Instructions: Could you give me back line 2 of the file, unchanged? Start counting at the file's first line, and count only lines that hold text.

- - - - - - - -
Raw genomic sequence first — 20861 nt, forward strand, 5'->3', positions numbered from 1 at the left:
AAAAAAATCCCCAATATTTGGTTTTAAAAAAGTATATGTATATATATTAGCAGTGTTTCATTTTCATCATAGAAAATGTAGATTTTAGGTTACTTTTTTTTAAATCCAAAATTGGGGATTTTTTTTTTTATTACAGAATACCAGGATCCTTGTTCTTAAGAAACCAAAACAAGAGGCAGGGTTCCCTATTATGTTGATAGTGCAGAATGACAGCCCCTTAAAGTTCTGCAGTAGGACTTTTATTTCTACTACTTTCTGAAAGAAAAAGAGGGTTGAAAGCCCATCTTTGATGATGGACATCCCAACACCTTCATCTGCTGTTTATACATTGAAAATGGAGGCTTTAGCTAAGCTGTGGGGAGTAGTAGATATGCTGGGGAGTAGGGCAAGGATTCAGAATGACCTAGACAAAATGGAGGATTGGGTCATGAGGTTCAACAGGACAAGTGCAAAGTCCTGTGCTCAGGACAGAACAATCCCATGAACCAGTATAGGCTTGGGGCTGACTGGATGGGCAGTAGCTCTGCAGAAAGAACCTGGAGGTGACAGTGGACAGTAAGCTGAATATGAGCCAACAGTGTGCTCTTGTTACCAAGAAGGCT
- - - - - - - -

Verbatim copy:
AAAAAAATCCCCAATATTTGGTTTTAAAAAAGTATATGTATATATATTAGCAGTGTTTCATTTTCATCATAGAAAATGTAGATTTTAGGTTACTTTTTTTTAAATCCAAAATTGGGGATTTTTTTTTTTATTACAGAATACCAGGATCCTTGTTCTTAAGAAACCAAAACAAGAGGCAGGGTTCCCTATTATGTTGATAGTGCAGAATGACAGCCCCTTAAAGTTCTGCAGTAGGACTTTTATTTCTACTACTTTCTGAAAGAAAAAGAGGGTTGAAAGCCCATCTTTGATGATGGACATCCCAACACCTTCATCTGCTGTTTATACATTGAAAATGGAGGCTTTAGCTAAGCTGTGGGGAGTAGTAGATATGCTGGGGAGTAGGGCAAGGATTCAGAATGACCTAGACAAAATGGAGGATTGGGTCATGAGGTTCAACAGGACAAGTGCAAAGTCCTGTGCTCAGGACAGAACAATCCCATGAACCAGTATAGGCTTGGGGCTGACTGGATGGGCAGTAGCTCTGCAGAAAGAACCTGGAGGTGACAGTGGACAGTAAGCTGAATATGAGCCAACAGTGTGCTCTTGTTACCAAGAAGGCT